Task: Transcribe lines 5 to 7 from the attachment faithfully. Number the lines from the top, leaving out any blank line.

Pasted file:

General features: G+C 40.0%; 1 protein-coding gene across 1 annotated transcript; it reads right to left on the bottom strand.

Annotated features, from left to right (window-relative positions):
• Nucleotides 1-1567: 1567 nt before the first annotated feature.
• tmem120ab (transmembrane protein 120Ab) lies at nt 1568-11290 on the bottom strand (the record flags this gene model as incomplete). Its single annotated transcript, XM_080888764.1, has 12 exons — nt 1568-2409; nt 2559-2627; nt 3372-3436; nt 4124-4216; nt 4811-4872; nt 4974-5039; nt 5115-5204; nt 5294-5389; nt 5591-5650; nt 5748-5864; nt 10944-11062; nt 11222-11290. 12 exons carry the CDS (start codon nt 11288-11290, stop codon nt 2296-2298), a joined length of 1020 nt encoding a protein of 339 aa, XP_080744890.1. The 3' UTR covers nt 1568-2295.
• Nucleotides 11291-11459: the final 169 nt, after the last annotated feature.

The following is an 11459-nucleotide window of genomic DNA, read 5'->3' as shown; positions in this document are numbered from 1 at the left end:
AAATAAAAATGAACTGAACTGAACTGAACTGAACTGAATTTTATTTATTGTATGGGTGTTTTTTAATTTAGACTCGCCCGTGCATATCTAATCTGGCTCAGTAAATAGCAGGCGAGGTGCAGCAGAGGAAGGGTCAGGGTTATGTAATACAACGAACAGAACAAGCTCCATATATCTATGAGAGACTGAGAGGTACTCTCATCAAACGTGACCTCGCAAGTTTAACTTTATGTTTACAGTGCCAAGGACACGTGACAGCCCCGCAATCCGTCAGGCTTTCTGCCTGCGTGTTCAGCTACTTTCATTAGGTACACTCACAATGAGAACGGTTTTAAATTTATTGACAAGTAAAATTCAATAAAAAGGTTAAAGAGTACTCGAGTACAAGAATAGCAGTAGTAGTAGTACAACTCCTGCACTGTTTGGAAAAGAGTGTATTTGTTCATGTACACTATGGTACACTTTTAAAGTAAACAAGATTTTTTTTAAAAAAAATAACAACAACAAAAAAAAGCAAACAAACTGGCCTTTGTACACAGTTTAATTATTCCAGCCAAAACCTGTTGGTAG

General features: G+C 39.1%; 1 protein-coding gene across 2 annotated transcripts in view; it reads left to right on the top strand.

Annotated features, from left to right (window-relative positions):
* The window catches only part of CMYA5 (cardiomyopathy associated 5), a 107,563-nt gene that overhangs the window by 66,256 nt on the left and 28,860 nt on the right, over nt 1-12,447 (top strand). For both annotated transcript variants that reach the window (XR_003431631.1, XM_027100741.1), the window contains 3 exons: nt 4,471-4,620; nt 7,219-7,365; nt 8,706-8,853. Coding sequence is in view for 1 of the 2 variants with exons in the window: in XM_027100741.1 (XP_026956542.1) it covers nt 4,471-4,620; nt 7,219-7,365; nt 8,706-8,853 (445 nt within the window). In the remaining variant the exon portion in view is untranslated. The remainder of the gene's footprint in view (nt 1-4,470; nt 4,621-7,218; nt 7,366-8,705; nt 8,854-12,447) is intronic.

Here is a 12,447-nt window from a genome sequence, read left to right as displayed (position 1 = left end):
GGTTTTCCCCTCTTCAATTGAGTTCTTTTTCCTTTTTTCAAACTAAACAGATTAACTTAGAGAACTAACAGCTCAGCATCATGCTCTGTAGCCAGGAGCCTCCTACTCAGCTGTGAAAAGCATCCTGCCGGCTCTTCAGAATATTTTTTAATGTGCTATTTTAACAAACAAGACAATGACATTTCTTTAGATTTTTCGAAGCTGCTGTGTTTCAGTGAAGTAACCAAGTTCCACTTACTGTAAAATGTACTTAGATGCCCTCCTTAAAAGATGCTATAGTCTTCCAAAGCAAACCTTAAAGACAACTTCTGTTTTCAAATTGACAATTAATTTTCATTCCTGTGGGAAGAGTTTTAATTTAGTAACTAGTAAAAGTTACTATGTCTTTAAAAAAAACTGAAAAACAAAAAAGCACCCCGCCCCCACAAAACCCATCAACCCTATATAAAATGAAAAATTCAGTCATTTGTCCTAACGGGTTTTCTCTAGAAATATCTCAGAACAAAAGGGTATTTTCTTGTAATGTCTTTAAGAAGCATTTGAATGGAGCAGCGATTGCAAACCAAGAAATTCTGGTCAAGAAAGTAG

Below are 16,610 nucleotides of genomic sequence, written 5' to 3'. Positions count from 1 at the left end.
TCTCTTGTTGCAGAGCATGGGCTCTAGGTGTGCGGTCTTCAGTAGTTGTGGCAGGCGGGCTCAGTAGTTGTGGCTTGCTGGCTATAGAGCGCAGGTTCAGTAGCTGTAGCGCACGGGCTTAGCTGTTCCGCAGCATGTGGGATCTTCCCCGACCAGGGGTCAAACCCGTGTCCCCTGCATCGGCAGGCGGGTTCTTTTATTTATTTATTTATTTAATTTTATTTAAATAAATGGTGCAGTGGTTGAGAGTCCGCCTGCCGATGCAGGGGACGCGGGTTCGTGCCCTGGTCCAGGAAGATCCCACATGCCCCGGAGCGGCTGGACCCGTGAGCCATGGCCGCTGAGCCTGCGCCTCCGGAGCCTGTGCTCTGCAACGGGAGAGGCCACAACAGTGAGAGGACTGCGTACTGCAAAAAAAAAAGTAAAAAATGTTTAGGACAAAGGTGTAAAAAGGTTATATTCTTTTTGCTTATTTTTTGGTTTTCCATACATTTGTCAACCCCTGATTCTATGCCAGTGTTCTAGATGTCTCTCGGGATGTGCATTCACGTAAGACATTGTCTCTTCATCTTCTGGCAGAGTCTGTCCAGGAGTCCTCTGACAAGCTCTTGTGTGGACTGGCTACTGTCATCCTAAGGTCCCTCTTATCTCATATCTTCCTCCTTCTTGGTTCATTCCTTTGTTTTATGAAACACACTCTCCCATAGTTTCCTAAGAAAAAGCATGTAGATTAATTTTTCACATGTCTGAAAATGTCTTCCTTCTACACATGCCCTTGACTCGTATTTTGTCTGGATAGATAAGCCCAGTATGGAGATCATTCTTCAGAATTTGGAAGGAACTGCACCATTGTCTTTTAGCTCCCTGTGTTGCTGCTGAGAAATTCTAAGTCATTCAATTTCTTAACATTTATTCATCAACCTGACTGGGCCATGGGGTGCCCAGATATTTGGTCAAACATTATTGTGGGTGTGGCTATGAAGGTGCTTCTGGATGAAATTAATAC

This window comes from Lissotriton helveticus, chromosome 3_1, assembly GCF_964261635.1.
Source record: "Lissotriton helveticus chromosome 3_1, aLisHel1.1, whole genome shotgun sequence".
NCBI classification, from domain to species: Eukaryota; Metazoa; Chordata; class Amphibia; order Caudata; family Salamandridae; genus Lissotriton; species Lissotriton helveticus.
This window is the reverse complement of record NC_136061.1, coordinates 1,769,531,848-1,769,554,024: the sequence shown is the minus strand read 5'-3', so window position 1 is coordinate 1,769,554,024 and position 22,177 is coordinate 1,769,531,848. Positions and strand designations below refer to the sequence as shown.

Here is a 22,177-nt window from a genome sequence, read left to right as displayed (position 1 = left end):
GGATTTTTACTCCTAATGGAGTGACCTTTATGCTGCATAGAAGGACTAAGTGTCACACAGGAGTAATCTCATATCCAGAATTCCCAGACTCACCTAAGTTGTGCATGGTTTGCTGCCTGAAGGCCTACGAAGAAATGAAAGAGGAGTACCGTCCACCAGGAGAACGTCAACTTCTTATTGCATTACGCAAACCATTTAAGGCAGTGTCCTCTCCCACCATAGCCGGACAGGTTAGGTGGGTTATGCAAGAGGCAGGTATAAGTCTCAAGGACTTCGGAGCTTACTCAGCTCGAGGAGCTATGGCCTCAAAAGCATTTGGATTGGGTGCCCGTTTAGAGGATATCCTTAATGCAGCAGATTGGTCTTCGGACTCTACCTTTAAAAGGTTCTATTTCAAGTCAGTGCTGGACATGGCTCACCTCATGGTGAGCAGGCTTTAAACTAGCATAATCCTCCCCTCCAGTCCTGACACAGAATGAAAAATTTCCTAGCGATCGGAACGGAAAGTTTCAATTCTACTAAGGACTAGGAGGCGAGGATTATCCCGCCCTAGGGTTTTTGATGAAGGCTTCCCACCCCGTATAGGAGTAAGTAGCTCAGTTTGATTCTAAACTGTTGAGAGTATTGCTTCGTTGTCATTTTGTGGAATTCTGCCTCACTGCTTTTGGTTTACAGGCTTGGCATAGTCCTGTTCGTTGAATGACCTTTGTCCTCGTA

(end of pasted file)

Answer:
• Nucleotides 11291-11459: the final 169 nt, after the last annotated feature.

The following is an 11459-nucleotide window of genomic DNA, read 5'->3' as shown; positions in this document are numbered from 1 at the left end:
AAATAAAAATGAACTGAACTGAACTGAACTGAACTGAATTTTATTTATTGTATGGGTGTTTTTTAATTTAGACTCGCCCGTGCATATCTAATCTGGCTCAGTAAATAGCAGGCGAGGTGCAGCAGAGGAAGGGTCAGGGTTATGTAATACAACGAACAGAACAAGCTCCATATATCTATGAGAGACTGAGAGGTACTCTCATCAAACGTGACCTCGCAAGTTTAACTTTATGTTTACAGTGCCAAGGACACGTGACAGCCCCGCAATCCGTCAGGCTTTCTGCCTGCGTGTTCAGCTACTTTCATTAGGTACACTCACAATGAGAACGGTTTTAAATTTATTGACAAGTAAAATTCAATAAAAAGGTTAAAGAGTACTCGAGTACAAGAATAGCAGTAGTAGTAGTACAACTCCTGCACTGTTTGGAAAAGAGTGTATTTGTTCATGTACACTATGGTACACTTTTAAAGTAAACAAGATTTTTTTTAAAAAAAATAACAACAACAAAAAAAAGCAAACAAACTGGCCTTTGTACACAGTTTAATTATTCCAGCCAAAACCTGTTGGTAG